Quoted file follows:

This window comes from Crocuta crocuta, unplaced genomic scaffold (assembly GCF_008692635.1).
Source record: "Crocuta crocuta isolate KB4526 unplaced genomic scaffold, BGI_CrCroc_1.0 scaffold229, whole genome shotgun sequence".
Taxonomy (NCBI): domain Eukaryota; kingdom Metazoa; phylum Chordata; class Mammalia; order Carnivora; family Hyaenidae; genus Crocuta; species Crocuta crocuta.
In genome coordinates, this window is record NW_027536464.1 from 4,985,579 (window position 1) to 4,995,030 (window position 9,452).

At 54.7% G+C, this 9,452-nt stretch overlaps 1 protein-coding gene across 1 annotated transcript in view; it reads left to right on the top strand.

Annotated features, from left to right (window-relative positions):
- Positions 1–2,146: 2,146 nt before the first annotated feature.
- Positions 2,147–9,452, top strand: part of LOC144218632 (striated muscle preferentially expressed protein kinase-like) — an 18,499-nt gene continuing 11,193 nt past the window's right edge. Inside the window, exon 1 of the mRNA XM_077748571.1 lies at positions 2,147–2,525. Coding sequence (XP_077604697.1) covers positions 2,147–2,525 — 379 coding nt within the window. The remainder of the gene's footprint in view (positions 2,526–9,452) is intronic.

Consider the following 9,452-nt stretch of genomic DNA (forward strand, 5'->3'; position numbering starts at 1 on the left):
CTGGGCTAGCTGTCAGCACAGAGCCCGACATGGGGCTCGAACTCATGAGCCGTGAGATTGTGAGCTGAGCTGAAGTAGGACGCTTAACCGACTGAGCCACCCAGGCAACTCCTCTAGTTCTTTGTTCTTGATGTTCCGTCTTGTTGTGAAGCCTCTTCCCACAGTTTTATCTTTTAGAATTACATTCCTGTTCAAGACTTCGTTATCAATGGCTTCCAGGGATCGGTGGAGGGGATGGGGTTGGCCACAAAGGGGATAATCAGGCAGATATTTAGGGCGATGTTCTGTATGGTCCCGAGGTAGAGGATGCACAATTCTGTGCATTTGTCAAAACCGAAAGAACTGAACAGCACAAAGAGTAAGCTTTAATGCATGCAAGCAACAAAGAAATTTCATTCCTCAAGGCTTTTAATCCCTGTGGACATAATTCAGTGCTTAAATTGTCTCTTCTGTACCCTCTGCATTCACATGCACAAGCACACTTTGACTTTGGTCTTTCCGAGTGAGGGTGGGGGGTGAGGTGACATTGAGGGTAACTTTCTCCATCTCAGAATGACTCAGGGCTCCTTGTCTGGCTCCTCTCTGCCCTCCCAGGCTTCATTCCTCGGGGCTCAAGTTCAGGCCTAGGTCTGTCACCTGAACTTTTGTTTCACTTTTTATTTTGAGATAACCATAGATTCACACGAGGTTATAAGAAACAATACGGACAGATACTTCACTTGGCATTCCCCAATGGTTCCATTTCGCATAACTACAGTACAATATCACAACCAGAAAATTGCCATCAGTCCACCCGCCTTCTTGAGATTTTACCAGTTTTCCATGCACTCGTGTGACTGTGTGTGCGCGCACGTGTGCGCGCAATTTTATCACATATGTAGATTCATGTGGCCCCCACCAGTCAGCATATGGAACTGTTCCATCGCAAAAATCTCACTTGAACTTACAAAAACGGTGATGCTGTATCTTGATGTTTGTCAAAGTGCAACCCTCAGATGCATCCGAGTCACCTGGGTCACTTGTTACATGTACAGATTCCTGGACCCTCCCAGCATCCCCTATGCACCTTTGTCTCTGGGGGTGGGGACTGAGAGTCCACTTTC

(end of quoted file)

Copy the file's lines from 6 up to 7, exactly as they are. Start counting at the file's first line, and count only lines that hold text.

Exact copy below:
Annotated features, from left to right (window-relative positions):
- Positions 1–2,146: 2,146 nt before the first annotated feature.